<h3>Richard Koci Hernandez, Multimedia Journalist</h3> <center></center> Directed by Scott Erickson | USA | 2010 | 50min Richard Koci Hernandez is at the forefront of the next generation of journalism. At 12 years old, Koci began his obsession with photography and his love of visual storytelling with a trip to the Ansel Adams Gallery in Yosemite. <h3>Doyald Young, Logotype Designer</h3> <center></center> Directed by Scott Erickson | USA | 2010 | 47min From humble beginnings in a small Texas town eight decades ago comes legendary typographer, logotype designer, author, and teacher Doyald Young.
Things Do Change Program
<h3>With My Own Two Wheels</h3> <center></center> Directed by Jacob Seigel-Boettner | USA | 2010 | 44min | Subtitled | (Q&A) The bicycle is a simple machine that upon first glance, has few parts to complete the whole. However, what one may do with it is a completely different story. The documentary, WITH MY OWN TWO WHEELS, directed by the Seigel-Boettner brothers Jacob and Isaac, takes us across the globe to five distinct cities in four separate continents. The film follows five people, all who, with the help of the bicycle, make the best of tough situations. Each member has a unique way in which the bicycle has affected their lives, from providing a means of transportation to attend school for the first time, to being the catalyst for a disabled young woman to enter the work force as a bicycle mechanic. Their drive, coupled with the help of global organizations that distribute bicycles to all corners of the world, links together the stories of individuals who have been empowered by the bicycle, and give it the recognition it deserves. FUND FOR SANTA BARBARA SOCIAL JUSTICE AWARD NOMINEE <h3>Delicious Peace Grows in a Ugandan Coffee Bean</h3> <center></center> Directed by Curt Fissel | USA / UGANDA | 2010 | 40min | (Q&A) Watch Movie Trailer Living in the wake of collapsed coffee prices and lingering intolerance created by Idi Amin’s regime of terror, a group of Christian, Muslim and Jewish Ugandan coffee farmers challenged economic and historical hurdles by forming “Delicious Peace Coffee Cooperative” in 2004. The co-op had twin goals: economic development and the building of peaceful interrelationships. Partnering the next year with a Fair Trade U.S. distributor, the farmers’ standards of living are improving, harmony is flourishing, and their messages of peace and fair wages are spreading to their neighbors as well as to their coffee customers in the United States. DELICIOUS PEACE GROWS IN A UGANDAN COFFEE BEAN is a 40-minute documentary narrated by actor Ed O’Neill that tells the farmers’ uplifting and inspiring story. Director/cinematographer/editor Curt Fissel has received Emmy nominations, a CINE Golden Eagle Award, and many journalism awards over his 30-year career.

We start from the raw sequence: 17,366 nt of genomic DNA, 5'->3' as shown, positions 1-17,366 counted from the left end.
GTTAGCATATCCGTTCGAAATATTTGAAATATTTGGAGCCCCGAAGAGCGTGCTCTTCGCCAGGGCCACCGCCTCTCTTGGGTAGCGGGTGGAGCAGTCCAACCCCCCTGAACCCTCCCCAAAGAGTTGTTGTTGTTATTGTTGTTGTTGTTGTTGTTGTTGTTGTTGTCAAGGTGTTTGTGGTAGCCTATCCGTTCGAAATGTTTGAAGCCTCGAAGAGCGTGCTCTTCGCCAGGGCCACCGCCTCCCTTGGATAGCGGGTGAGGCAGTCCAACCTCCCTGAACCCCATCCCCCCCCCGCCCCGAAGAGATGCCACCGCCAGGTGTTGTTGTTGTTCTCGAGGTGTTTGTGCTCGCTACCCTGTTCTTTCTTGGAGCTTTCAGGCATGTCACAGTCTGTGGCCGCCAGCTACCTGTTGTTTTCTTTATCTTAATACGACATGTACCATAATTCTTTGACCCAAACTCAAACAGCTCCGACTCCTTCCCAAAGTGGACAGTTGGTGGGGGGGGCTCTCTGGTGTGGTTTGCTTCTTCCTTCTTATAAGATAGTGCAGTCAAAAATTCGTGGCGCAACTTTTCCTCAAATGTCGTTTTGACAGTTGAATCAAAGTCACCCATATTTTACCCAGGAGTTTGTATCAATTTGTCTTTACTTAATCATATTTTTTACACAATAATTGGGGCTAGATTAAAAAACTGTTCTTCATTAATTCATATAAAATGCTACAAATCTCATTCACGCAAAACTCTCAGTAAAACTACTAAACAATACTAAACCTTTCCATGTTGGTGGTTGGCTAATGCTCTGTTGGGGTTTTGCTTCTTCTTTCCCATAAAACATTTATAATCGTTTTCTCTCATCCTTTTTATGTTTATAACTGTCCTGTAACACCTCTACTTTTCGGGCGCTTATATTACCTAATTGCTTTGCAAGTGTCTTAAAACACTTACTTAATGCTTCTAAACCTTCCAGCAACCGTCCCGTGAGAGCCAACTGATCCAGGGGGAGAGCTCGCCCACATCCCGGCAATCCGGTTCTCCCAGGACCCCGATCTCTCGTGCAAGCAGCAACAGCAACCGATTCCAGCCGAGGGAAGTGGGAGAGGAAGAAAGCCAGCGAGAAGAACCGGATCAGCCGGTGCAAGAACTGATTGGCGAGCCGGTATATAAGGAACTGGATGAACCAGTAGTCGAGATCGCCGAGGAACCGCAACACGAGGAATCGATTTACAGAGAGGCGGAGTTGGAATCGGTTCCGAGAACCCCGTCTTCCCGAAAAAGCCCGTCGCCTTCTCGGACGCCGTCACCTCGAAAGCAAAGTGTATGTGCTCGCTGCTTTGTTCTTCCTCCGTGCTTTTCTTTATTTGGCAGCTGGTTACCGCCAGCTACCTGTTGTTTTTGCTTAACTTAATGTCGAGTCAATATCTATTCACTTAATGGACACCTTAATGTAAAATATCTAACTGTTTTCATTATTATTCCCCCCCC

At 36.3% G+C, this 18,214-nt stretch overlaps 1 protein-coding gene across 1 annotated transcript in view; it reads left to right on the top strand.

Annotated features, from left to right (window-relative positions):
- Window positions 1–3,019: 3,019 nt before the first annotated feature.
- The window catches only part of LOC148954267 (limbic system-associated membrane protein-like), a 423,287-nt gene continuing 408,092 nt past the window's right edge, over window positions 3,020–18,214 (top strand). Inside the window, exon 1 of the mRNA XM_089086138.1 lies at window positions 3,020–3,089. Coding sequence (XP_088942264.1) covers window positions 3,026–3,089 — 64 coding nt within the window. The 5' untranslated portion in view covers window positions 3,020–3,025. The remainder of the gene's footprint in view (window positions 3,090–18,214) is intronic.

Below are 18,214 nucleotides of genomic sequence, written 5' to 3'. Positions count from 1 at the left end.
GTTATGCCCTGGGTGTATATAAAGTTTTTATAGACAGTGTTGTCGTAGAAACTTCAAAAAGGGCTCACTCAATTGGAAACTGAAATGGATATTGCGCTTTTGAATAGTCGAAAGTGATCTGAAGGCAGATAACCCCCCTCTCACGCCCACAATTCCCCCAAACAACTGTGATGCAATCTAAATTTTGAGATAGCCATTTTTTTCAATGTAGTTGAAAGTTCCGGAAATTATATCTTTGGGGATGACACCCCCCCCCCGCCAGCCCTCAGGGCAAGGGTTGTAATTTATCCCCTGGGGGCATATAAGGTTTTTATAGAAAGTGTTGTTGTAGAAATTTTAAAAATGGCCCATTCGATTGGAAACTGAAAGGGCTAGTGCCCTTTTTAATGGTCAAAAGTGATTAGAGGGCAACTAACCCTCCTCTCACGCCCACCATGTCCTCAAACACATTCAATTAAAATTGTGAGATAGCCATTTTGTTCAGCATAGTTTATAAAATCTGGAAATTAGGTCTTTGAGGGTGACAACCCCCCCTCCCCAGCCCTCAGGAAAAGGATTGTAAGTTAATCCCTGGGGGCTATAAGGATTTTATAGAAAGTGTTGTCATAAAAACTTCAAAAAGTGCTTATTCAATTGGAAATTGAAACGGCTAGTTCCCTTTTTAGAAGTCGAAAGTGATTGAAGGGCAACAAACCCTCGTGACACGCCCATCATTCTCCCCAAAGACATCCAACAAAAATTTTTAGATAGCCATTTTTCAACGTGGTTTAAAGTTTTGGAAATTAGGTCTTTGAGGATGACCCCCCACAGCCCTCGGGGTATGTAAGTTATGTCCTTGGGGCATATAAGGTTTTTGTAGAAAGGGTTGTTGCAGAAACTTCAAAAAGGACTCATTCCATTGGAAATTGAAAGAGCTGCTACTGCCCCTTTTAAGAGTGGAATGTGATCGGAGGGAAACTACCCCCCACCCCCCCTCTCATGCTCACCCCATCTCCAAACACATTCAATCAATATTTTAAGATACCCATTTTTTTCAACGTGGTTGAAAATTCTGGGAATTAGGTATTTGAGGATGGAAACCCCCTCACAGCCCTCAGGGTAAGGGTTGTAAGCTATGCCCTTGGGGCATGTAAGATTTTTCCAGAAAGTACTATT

Recalling Stories Program
<h3>The Labyrinth</h3> <center></center> Directed by Jason A. Schmidt | USA | 2010 | 38min | (Q&A) Watch Movie Trailer THE LABYRINTH combines the testimony of an Auschwitz survivor with his artwork and his memories. Marian Kolodziej, a Polish Catholic, was on one of the first transports to enter Auschwitz and was given number 432. He survived five years but did not speak about his experience for 50 years—until he suffered a serious stroke. He began his rehabilitation by making pen and ink drawings depicting his horrific experience. Marian’s drawings and art installations, which he called The Labyrinth, fill the large basement of a church near Auschwitz. Through the blending of his testimony and graphic drawings, this documentary explores the memories and nightmares that were buried for years. Why would a confrontation with death trigger the need to record his long-suppressed memories? Why in this graphic, metaphorical way? Through his powerful artwork and compelling first person account, this film demonstrates one man’s resilience in the face of unspeakable horrors. - Adapted from imdb.com <h3>Ingelore</h3> <center></center> Directed by Frank Stiefel | USA | 2009 | 40min | (Q&A) Clocking in at just 26 minutes, Frank Steifel manages to fully invoke the pain, humiliation, and in the end, courage, that his mother, Ingelore Herz Honigstein felt during and after the Nazi occupation. With the narration of the film’s namesake cast as a backdrop against the action, INGELORE takes the viewer down a troubling road that has become all too familiar regarding Holocaust survivors. Ms. Honigstein is not a typical survivor, however, as she was born deaf. An extreme disappointment to her parents, she was sent away to various boarding schools, finally finding a home at a school for the deaf. With the ascension of the Third Reich, she was forced out of school and into a struggle for survival in the concentration camps. Ingelore manages to tell her story with an uncanny degree of sincerity, withholding very little of the remarkable life she has led.